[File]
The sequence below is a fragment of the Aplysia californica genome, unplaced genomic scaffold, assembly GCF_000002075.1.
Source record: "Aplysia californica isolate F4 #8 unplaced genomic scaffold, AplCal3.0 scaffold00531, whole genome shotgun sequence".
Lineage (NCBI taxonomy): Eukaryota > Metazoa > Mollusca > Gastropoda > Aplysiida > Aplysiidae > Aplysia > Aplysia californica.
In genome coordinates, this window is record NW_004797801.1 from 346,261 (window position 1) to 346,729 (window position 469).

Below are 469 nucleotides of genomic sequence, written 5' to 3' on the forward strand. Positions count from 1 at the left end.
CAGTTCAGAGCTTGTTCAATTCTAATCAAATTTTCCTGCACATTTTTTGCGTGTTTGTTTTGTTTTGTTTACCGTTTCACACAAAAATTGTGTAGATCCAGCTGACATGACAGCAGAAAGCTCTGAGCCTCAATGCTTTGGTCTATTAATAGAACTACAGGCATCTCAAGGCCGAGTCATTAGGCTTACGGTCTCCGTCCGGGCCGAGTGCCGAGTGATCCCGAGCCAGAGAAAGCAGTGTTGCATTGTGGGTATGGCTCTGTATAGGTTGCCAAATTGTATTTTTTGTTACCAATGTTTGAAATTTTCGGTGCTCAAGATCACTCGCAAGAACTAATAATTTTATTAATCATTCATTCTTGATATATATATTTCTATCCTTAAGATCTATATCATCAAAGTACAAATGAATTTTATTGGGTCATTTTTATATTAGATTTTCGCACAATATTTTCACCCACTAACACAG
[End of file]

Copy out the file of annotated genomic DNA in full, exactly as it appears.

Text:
The sequence below is a fragment of the Aplysia californica genome, unplaced genomic scaffold, assembly GCF_000002075.1.
Source record: "Aplysia californica isolate F4 #8 unplaced genomic scaffold, AplCal3.0 scaffold00531, whole genome shotgun sequence".
Lineage (NCBI taxonomy): Eukaryota > Metazoa > Mollusca > Gastropoda > Aplysiida > Aplysiidae > Aplysia > Aplysia californica.
In genome coordinates, this window is record NW_004797801.1 from 346,261 (window position 1) to 346,729 (window position 469).

Below are 469 nucleotides of genomic sequence, written 5' to 3' on the forward strand. Positions count from 1 at the left end.
CAGTTCAGAGCTTGTTCAATTCTAATCAAATTTTCCTGCACATTTTTTGCGTGTTTGTTTTGTTTTGTTTACCGTTTCACACAAAAATTGTGTAGATCCAGCTGACATGACAGCAGAAAGCTCTGAGCCTCAATGCTTTGGTCTATTAATAGAACTACAGGCATCTCAAGGCCGAGTCATTAGGCTTACGGTCTCCGTCCGGGCCGAGTGCCGAGTGATCCCGAGCCAGAGAAAGCAGTGTTGCATTGTGGGTATGGCTCTGTATAGGTTGCCAAATTGTATTTTTTGTTACCAATGTTTGAAATTTTCGGTGCTCAAGATCACTCGCAAGAACTAATAATTTTATTAATCATTCATTCTTGATATATATATTTCTATCCTTAAGATCTATATCATCAAAGTACAAATGAATTTTATTGGGTCATTTTTATATTAGATTTTCGCACAATATTTTCACCCACTAACACAG